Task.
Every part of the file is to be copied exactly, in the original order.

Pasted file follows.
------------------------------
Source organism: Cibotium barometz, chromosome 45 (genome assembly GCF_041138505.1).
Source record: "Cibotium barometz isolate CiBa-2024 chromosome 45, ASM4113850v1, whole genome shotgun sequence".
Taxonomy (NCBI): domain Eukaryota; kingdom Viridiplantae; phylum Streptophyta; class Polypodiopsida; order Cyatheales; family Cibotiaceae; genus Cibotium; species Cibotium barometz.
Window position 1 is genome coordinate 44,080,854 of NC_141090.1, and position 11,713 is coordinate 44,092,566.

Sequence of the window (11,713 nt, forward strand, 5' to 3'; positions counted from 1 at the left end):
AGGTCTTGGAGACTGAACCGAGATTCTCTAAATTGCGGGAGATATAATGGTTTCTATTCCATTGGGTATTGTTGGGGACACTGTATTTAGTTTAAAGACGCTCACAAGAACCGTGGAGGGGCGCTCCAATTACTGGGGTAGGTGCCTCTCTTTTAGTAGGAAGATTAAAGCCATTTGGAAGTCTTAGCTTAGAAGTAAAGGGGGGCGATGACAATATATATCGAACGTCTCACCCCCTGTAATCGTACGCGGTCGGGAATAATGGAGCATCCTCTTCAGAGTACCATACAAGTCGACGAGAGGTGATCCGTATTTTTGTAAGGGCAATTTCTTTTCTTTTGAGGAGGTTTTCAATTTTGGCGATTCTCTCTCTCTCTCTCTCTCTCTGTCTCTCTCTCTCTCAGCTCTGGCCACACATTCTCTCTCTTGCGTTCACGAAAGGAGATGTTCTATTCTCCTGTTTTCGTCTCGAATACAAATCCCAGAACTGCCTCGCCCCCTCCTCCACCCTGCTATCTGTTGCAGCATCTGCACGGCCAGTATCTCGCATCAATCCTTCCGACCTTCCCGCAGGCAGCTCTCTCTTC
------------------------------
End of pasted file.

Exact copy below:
Source organism: Cibotium barometz, chromosome 45 (genome assembly GCF_041138505.1).
Source record: "Cibotium barometz isolate CiBa-2024 chromosome 45, ASM4113850v1, whole genome shotgun sequence".
Taxonomy (NCBI): domain Eukaryota; kingdom Viridiplantae; phylum Streptophyta; class Polypodiopsida; order Cyatheales; family Cibotiaceae; genus Cibotium; species Cibotium barometz.
Window position 1 is genome coordinate 44,080,854 of NC_141090.1, and position 11,713 is coordinate 44,092,566.

Sequence of the window (11,713 nt, forward strand, 5' to 3'; positions counted from 1 at the left end):
AGGTCTTGGAGACTGAACCGAGATTCTCTAAATTGCGGGAGATATAATGGTTTCTATTCCATTGGGTATTGTTGGGGACACTGTATTTAGTTTAAAGACGCTCACAAGAACCGTGGAGGGGCGCTCCAATTACTGGGGTAGGTGCCTCTCTTTTAGTAGGAAGATTAAAGCCATTTGGAAGTCTTAGCTTAGAAGTAAAGGGGGGCGATGACAATATATATCGAACGTCTCACCCCCTGTAATCGTACGCGGTCGGGAATAATGGAGCATCCTCTTCAGAGTACCATACAAGTCGACGAGAGGTGATCCGTATTTTTGTAAGGGCAATTTCTTTTCTTTTGAGGAGGTTTTCAATTTTGGCGATTCTCTCTCTCTCTCTCTCTCTCTGTCTCTCTCTCTCTCAGCTCTGGCCACACATTCTCTCTCTTGCGTTCACGAAAGGAGATGTTCTATTCTCCTGTTTTCGTCTCGAATACAAATCCCAGAACTGCCTCGCCCCCTCCTCCACCCTGCTATCTGTTGCAGCATCTGCACGGCCAGTATCTCGCATCAATCCTTCCGACCTTCCCGCAGGCAGCTCTCTCTTC